In­dian space­craft reaches Mars on maiden at­tempt

Viet Nam News - - FRONT PAGE -

—In­dia be­came the first na­tion to reach Mars on its maiden at­tempt yes­ter­day when its low-cost Man­galyaan space­craft suc­cess­fully en­tered or­bit around the Red Planet after a 10-month jour­ney.

“In­dia has suc­cess­fully reached Mars... His­tory has been cre­ated to­day,” a ju­bi­lant Prime Min­is­ter Naren­dra Modi said from mis­sion con­trol after en­try into or­bit was con­firmed at 8:02am (0232 GMT).

“We have dared to reach out into the un­known and have achieved the near im­pos­si­ble,” he added amid rau­cous cheer­ing from sci­en­tists at the In­dian Space Re­search Or­gan­i­sa­tion’s base near Ban­ga­lore.

The suc­cess of the mis­sion, which is de­signed to search for ev­i­dence of life on the Red Planet, is a huge source of na­tional pride for In­dia as it leaves its Asian ri­vals, in­clud­ing China, in the shade.

In­dia now joins an elite club of the United States, Rus­sia and Europe who can boast of reach­ing Mars. More than half of all mis­sions to the planet have ended in fail­ure, in­clud­ing China’s in 2011 and Ja­pan’s in 2003.

No sin­gle na­tion had pre­vi­ously suc­ceeded at its first go, although the Euro­pean Space Agency, which rep­re­sents a con­sor­tium of coun­tries, did also pull it off at its first at­tempt.

Now Man­galyaan has reached Mars, the probe is ex­pected to study the planet'’s sur­face and scan its at­mos­phere for meth­ane, which could pro­vide ev­i­dence of some sort of life form.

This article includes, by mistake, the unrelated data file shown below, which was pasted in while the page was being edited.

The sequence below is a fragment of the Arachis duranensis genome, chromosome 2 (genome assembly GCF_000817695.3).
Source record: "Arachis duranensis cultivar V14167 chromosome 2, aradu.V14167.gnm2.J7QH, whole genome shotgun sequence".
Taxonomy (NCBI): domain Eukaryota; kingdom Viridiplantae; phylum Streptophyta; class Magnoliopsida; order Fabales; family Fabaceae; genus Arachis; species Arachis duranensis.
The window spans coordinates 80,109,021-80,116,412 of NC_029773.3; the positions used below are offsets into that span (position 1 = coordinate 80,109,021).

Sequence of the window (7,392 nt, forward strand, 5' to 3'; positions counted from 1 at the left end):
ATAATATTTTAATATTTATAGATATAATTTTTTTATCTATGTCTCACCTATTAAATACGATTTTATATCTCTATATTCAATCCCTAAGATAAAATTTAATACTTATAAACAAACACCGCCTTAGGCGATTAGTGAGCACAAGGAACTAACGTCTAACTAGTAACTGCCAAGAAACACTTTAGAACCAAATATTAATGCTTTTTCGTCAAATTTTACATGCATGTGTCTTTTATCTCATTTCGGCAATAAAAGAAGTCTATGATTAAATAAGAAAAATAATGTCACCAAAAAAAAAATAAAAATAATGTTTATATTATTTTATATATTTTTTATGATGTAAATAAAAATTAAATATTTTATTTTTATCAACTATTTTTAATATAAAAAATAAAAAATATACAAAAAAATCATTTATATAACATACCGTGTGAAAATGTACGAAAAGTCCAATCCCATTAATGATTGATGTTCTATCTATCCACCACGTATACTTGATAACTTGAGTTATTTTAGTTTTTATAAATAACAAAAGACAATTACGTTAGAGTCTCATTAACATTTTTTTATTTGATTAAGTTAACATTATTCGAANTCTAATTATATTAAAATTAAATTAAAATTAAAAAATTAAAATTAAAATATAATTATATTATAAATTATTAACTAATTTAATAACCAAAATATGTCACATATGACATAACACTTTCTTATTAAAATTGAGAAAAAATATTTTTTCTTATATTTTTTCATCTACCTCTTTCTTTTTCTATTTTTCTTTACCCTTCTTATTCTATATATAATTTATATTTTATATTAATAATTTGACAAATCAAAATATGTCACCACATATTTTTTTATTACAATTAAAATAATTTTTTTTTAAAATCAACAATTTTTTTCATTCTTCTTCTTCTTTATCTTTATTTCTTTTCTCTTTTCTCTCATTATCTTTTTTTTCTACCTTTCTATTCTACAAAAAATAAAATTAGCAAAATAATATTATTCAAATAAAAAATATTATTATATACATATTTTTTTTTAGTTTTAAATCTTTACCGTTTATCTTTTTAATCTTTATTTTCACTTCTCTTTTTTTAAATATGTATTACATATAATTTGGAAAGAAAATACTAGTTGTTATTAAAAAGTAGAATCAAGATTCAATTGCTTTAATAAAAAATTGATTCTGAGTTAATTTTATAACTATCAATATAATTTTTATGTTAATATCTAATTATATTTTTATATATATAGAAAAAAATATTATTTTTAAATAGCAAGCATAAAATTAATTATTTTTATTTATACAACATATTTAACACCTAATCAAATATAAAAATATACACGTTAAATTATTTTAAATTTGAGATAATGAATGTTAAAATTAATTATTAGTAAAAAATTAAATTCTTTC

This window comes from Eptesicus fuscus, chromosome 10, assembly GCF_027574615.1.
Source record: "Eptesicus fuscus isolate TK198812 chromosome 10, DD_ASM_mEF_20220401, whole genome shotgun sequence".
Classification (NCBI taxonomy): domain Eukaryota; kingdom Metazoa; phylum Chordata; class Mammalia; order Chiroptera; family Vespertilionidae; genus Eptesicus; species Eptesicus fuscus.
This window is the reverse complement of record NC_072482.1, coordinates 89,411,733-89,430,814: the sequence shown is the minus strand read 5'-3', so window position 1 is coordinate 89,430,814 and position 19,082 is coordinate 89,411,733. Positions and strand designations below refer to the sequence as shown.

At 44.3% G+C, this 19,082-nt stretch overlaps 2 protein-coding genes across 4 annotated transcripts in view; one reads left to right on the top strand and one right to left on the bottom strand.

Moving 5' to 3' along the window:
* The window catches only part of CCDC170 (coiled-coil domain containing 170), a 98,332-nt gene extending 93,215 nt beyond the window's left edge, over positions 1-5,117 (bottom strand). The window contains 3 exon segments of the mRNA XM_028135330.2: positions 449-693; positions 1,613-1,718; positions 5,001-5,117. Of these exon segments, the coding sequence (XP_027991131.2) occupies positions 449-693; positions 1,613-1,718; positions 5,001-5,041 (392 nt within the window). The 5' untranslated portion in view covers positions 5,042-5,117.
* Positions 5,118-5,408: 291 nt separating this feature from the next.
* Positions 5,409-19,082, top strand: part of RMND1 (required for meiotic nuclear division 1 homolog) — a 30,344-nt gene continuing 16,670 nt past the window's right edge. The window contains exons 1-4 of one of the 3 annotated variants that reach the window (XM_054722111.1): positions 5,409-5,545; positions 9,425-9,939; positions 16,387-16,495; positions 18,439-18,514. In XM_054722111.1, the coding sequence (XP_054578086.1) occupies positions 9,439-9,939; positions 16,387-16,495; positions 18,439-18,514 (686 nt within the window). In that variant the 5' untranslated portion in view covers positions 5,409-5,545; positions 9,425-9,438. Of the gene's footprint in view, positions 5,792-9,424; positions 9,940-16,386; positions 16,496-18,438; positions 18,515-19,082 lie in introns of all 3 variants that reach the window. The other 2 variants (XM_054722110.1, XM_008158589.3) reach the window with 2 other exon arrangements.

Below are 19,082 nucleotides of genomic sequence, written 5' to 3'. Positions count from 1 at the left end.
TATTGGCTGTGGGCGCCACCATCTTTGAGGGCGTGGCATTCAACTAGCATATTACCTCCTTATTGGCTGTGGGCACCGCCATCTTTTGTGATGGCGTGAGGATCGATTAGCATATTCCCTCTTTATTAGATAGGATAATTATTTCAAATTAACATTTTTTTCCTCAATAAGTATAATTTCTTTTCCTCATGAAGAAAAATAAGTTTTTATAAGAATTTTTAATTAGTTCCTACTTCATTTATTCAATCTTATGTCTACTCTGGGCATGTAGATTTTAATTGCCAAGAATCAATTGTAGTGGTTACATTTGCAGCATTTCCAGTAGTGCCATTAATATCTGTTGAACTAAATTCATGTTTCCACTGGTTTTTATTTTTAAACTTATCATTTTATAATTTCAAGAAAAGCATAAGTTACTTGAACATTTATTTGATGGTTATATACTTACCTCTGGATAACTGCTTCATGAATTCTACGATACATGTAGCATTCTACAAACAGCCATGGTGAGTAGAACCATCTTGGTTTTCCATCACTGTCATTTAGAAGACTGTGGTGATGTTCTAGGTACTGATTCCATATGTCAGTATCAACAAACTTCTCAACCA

Man­galyaan is car­ry­ing a cam­era, an imag­ing spec­trom­e­ter, a meth­ane sen­sor and two other sci­en­tific in­stru­ments.

At just US$74 mil­lion, the mis­sion cost is less than the es­ti­mated $100 mil­lion bud­get of the sci-fi block­buster “Grav­ity”. That fig­ure also rep­re­sents just a frac­tion of NASA'’s MAVEN space­craft which suc­cess­fully be­gan or­bit­ing the fourth planet from the sun on Sun­day.

In­dian en­gi­neers em­ployed an un­usual “sling­shot” method for Man­galyaan ’ s (Hindi for Mars ve­hi­cle) in­ter­plan­e­tary jour­ney which be­gan when it blasted off on Novem­ber 5 last year.

Lack­ing enough rocket to blast di­rectly out of Earth'’s at­mos­phere and grav­i­ta­tional pull, it or­bited the Earth for sev­eral weeks while build­ing up enough ve­loc­ity to break free.

De­spite the com­pli­ca­tions, sci­en­tists had been in­creas­ingly con­fi­dent of suc­cess and mis­sion di­rec­tor M. An­nadu­rai said on Tues­day that all was go­ing to plan.

“ Ev­ery­thing is go­ing on smoothly as pro­grammed and the space­craft'’s health is nor­mal,” said An­nadu­rai.

Ob­servers say it is the per- fect op­por­tu­nity to showcase In­dia’s tech­no­log­i­cal prow­ess as well as a chance for some one- up­man­ship on its ri­val Asian su­per­power.

“It’s a low-cost tech­nol­ogy demon­stra­tion, ” said Pallava Bagla, who has writ­ten a book on In­dia’s space pro­gramme.

Staff from the In­dian Space Re­search rgan­i­sa­tion in an­ga­lore cel­e­brate after the Mars rbiter Space­craft suc­cess­fully en­tered the planet s or­bit yes­ter­day. AFP VNA Photo

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